11 and therefore c 2 = a 2 +b 2 = (m 2 n 2 ) 2 +(2mn) 2 = m 4 +n 4 2m 2 n 2 +4m 2 n 2 = m 4 +n 4 +2m 2 n 2 = (m 2 +n 2 ) 2. Since c > 0 it follows that c = m 2 + n 2. We also have b > 0 so both m, n have to have the same sign, and by changing that sign we can assume without changing the values of a, b, c that m, n > 0. Since a > 0 we must have m > n. They also have to be relatively prime, since a, b are relatively prime. Lastly, since a is odd, m n(mod 2). We need to check that our solution (a, b, c) = (m 2 n 2, 2mn, m 2 + n 2 ) with m > n > 0, (m, n) = 1, m n(mod 2), satisfies (1) and that a, b, c are positive integers with (a, b) = (b, c) = (c, a) = 1, a odd and b even. Indeed, a 2 + b 2 = (m 2 n 2 ) 2 + (2mn) 2 = (m 2 + n 2 ) 2 = c 2. On the other hand, m n(mod 2) = a odd, and b = 2mn is clearly even. Since m > n > 0 we have a, b, c > 0. If a prime p divides two of m 2 n 2, 2mn, m 2 + n 2 then p 2 since the first and third numbers are odd. Assume p m 2 n 2 and p 2mn. Then p mn so p m or p n. Assume p m. Then p n 2 and so p n. This cannot happen since (m, n) = 1. The other case is similar. To recap: we found a way of producing Pythagorean triples on demand. That is, take any gaussian integer α with both the real and imaginary parts non-zero, square it and get α 2 = a + bi. Then ( a, b, N(α)) is a Pythagorean triple. Example. (23+10i) 2 = i = i and = 629. So (429, 460, 629) is a Pythagorean triple (grab a calculator and check!) And since (23, 10) = 1 the triple is relatively prime. 4.3 Other diophantine equations To better appreciate this approach to Pythagorean triples, let s apply it to the diophantine equation Theorem 17. The integral solutions to a 2 + b 2 = c 3. (4) a 2 + b 2 = c 3 with (a, b) = 1 are given by the parametric formulas a = m 3 3mn 2, b = 3m 2 n n 3, c = m 2 + n 2, where (m, n) = 1, m n (mod 2). Different choices of m, n give different solutions (a, b, c). 11

12 Proof. Note that a and b cannot both be even since they are relatively prime. On the other hand, if they were both odd we would have a 2, b 2 1(mod 8) and therefore c 3 2(mod 8) which is impossible. (In this case, c would have to be even, which would make c 3 a multiple of 8.) This a b(mod 2) and c is odd. We can rewrite (4) as c 3 = (a + bi)(a bi). (5) We first show that a + bi and a bi are relatively prime gaussian integers. Let δ Z[i] such that δ a + bi and δ a bi. As we have seen in the previous section, this implies that δ 2a, δ 2b. On the other hand N(δ) a 2 +b 2 which is odd, so N(δ) is odd and thus δ and 2 are relatively prime. It follows that δ a, δ b. Since (a, b) = 1 it follows that δ is a unit in Z[i]. Hence a + bi and a bi are relatively prime. From (5) follows that a + bi = µα 3 for some µ U(Z[i]), α Z[i]. On the other hand, every unit in Z[i] is itself a cube: 1 = 1 3, 1 = ( 1) 3, i = ( i) 3, i i 3. Therefore we can write µ = ν 3 and so a + bi = (να) 3 and να = β Z[i]. Thus a + bi = (m + ni) 3 for some m, n Z. Every prime p Z that divides both m and n would have to divide a and b. Therefore (m, n) = 1. We expand the cube and see that If m n(mod 2), then we would get and a = m 3 3mn 2 b = 3m 2 n n 3. a m 3 3m 3 (mod 2) 0 (mod 2) b 3m 3 m 3 (mod 2) 0 (mod 2) which contradicts the fact that a b(mod 2). Hence m n(mod 2). Plugging the value of a + bi = (m + ni) 3 into (5) we see that c 3 = (m + ni) 3 (m ni) 3 = (m 2 + n 2 ) 3 = c = m 2 + n 2. We have to check two things. First, that our parametric equations give a solution (a, b, c) to (4) with (a, b) = 1 and a + bi = (m + ni) 3. Second, that changing the m, n changes the (a, b, c). The first is a direct calculation. The second uses the fact that the only cube root of unity in Z[i] is 1 itself. We know this since the norm of a cube root of 1 would have to be 1 and so the cube roots of unity are in U(Z[i]). But we have seen what the cubes of the elements in U(Z[i]) are from above. This means that if (m + ni) 3 = (m + n i) 3 we must have m + ni = m + n i hence m = m and n = n. 12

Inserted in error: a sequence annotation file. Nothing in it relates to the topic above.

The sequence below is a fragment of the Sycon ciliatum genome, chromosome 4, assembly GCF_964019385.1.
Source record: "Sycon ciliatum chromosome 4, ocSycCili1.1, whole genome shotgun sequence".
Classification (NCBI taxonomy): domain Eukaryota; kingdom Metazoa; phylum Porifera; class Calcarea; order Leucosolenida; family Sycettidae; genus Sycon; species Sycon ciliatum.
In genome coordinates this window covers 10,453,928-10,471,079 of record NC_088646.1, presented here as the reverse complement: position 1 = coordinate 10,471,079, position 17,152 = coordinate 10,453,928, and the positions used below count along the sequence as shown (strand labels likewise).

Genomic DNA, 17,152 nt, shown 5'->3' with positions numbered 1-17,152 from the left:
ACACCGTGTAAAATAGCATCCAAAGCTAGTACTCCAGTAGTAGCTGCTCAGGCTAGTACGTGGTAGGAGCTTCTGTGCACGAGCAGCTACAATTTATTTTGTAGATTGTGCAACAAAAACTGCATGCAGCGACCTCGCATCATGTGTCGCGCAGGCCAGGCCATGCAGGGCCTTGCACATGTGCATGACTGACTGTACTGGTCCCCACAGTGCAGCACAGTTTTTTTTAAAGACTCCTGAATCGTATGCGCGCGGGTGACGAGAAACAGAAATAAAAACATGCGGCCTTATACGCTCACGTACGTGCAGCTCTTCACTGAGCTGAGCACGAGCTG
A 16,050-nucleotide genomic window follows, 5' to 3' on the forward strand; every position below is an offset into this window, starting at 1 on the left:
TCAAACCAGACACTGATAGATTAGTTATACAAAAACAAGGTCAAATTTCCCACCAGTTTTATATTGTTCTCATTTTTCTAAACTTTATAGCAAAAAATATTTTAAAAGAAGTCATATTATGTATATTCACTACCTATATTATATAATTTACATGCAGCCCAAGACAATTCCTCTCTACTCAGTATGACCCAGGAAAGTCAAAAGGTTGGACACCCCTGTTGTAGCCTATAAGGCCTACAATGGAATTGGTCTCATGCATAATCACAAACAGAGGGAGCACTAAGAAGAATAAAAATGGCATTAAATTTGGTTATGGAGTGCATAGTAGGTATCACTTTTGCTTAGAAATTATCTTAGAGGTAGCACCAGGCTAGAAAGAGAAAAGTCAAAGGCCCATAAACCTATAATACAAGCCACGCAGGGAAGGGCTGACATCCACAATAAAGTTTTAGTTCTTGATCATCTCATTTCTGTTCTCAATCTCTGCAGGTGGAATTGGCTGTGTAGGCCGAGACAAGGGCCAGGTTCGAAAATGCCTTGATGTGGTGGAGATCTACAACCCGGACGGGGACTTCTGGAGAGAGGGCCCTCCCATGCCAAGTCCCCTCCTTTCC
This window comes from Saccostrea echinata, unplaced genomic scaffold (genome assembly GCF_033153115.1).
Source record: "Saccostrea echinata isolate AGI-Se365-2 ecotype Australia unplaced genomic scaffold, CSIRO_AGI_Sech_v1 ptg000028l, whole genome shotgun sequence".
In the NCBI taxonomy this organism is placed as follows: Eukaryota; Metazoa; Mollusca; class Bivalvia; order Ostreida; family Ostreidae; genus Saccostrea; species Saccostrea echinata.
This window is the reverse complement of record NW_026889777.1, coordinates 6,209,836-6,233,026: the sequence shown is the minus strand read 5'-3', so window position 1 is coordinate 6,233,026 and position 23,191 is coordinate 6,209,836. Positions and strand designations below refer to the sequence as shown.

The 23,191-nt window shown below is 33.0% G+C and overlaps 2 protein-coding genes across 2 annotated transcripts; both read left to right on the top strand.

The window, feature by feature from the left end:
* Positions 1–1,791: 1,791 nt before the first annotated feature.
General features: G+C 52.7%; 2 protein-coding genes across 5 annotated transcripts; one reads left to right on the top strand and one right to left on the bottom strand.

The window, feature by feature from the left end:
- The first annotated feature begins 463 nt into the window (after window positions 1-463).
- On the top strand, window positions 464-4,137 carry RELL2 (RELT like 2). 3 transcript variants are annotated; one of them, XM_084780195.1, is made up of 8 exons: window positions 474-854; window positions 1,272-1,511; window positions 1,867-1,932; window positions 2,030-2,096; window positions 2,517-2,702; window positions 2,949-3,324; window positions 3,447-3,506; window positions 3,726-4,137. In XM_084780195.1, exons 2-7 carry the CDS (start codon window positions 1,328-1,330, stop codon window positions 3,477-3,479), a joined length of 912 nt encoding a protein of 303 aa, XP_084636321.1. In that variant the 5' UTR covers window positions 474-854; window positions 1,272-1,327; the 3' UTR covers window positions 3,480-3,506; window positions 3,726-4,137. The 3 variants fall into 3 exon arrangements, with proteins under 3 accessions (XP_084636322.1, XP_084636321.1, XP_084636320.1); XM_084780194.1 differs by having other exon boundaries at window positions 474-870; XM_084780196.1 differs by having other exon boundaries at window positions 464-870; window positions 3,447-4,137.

13 Here s a table with a few solutions (a, b, c) to (4) for various choices of m and n. m n a = m 3 3mn 2 b = 3m 2 n n 3 c = m 2 + n Another application is to show that a perfect square in Z cannot come just before a perfect cube. Theorem 18. The only integers a, b satisfying a 2 = b 3 1 are a = 0, b = 1. On the face of it, this is not at all obvious. Besides, there are plenty of perfect cubes that come just before a perfect square: 1 and 0; 0 and 1; 8 and 9. Proof. Clearly a = 0, b = 1 satisfy a 2 = b 3 1. We want to show that there are no other solutions. Assume a, b Z do satisfy We can rewrite this equation as a 2 = b 3 1. b 3 = (a i)(a + i) and follow the blueprint from the previous theorem. If we know that a + i and a i are relatively prime, then, recalling that the only cube root of unity is 1 itself, we see that a + i and a i have to be perfect cubes in Z[i] and we would get a = m 3 3mn 2, 1 = 3m 2 n n 3 for some m, n Z. The second relation shows that n 1, so n = ±1. If n = 1, we have 1 = 3m 2 1 so 3m 2 = 2 which is impossible. Thus n = 1 and therefore 1 = 1 3m 2 so m = 0. This leads us to a = 0 and b 3 = 1, so b = 1. It remains to show that a + i and a i are relatively prime gaussian integers. Assume δ is a common divisor. Then δ 2a and δ 2i = (1 + i) 2. Thus, up to units, δ is either 1 or 1 + i or (1 + i) 2. Assume δ is not a unit. Then (1 + i) δ and therefore (1 + i) b 3. Since 1 + i is a prime gaussian integer, we then have (1 + i) b, hence b 2 = N(b) is even. Thus b must be even, and therefore a 1(mod 4) which is impossible. Remark. In 1850, Lebesgue used Z[i] to show that, for d 2, the only integral solution to is x = 1, y = 0. y 2 = x d 1 13